Source: Virginia Realtors®
Critical updates to help YOU operate within the law
Governor Northam called a special session of the General Assembly, which began on August 18, 2020. Throughout this session, Virginia REALTORS® worked to maintain the status of “essential” for our members, enabling them to remain open for business. The 2020 Special Session was limited in scope to legislation to assist with the pandemic response and police reform. Because housing is closely related to the pandemic, eviction legislation was a top priority.
Your Virginia REALTORS® Government Relations team worked tirelessly with senators, delegates, and the Governor’s office to strike a balance for our property managers, owners, and their tenants, as we all continue to rebuild our economy. Within that discussion and debate, we successfully shared the plight of small “mom and pop” owners, many of whom own just a couple of rental homes. In addition, we helped secure approximately $62 million of rental relief that is available for owners and tenants if they have been impacted by the COVID-19 pandemic.
On November 9, 2020, the General Assembly concluded the 2020 Special Session. Some of the Governor’s Amendments to the Budget were not adopted which means the Governor has until December 9, 2020 to address the Budget (so the Budget is not yet final). The Budget contains language that controls legal processes for evictions, including language that dovetails with the federal eviction moratorium through December 31, 2020 issued by the Center for Disease Control (“CDC”). Although we do not anticipate the Budget language on evictions to change, it is important for members of Virginia REALTORS® to understand what is coming.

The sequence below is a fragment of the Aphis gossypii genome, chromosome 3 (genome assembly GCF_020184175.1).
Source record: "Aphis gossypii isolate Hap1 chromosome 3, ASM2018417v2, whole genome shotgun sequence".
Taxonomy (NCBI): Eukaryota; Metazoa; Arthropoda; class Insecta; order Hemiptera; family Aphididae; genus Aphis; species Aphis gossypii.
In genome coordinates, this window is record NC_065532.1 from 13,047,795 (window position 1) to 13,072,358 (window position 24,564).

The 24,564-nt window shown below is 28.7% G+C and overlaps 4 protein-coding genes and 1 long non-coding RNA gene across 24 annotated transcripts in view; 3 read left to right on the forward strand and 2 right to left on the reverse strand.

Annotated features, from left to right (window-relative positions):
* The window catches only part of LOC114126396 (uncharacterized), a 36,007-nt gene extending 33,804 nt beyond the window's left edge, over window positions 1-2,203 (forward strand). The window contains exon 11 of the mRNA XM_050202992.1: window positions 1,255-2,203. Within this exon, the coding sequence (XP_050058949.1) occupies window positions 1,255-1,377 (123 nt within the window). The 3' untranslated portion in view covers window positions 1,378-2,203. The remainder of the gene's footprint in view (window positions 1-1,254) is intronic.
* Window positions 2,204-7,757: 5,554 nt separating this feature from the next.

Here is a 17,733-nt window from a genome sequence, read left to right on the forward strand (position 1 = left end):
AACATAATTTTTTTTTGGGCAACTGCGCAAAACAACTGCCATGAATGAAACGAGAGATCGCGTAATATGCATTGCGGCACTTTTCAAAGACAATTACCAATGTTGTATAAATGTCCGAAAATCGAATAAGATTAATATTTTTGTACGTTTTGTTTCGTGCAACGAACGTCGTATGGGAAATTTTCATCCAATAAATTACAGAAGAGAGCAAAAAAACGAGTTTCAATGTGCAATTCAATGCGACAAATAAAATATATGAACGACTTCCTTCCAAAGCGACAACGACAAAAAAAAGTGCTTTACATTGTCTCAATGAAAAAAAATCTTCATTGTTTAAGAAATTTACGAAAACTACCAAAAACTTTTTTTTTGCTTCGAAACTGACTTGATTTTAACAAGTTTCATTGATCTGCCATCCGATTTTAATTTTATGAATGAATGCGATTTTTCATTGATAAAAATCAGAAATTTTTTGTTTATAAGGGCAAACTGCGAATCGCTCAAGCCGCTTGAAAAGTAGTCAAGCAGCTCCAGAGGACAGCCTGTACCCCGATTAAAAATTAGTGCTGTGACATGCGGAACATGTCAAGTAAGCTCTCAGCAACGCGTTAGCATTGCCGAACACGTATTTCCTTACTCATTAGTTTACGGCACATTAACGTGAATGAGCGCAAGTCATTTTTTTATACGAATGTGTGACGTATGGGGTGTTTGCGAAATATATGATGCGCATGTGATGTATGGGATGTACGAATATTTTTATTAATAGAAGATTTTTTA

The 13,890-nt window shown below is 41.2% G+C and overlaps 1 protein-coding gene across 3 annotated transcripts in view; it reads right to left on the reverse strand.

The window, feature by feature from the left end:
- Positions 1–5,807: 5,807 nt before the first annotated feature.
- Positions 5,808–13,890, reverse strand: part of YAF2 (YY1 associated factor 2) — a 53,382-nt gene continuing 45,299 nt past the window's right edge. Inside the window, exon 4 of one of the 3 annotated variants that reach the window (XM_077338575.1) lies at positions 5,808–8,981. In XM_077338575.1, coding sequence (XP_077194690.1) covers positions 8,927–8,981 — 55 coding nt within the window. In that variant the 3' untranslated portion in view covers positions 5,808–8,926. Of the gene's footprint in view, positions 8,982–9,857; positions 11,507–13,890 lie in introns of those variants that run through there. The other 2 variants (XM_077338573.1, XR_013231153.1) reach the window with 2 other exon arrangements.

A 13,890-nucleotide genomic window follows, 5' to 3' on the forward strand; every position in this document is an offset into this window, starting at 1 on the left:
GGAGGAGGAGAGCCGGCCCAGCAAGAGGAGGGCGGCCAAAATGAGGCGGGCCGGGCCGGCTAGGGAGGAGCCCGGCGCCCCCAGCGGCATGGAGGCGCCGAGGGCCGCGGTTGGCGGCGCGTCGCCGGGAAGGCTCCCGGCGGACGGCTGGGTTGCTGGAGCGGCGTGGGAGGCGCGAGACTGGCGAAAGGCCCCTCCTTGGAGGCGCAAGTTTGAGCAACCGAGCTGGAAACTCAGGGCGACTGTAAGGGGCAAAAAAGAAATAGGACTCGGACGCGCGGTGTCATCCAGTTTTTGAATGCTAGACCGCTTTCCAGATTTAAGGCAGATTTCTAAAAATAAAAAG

But first, it is important to be aware of one piece of legislation that has an emergency clause was signed into law by the Governor and is therefore effective on November 9, 2020. HB 5064 amends the Virginia Residential Landlord Tenant Act (“VRLTA”) to require a landlord who owns four or less dwelling units to give the tenant a 14-day notice instead of a 5-day notice for nonpayment of rent. For landlords who own five or more dwelling units, the VRLTA now requires a 14-day notice instead of a 5-day notice for nonpayment of rent, with the additional requirement that the tenant shall be offered the opportunity to enter a payment plan for the back-rent owed, with payments spread out over six months. Landlords and property managers should carefully review the provisions of HB 5064 by clicking this link. HB 5064 sunsets on June 30, 2021.
The major changes in landlord-tenant law are contained in the State Budget, which again is not yet effective but will be sometime in December.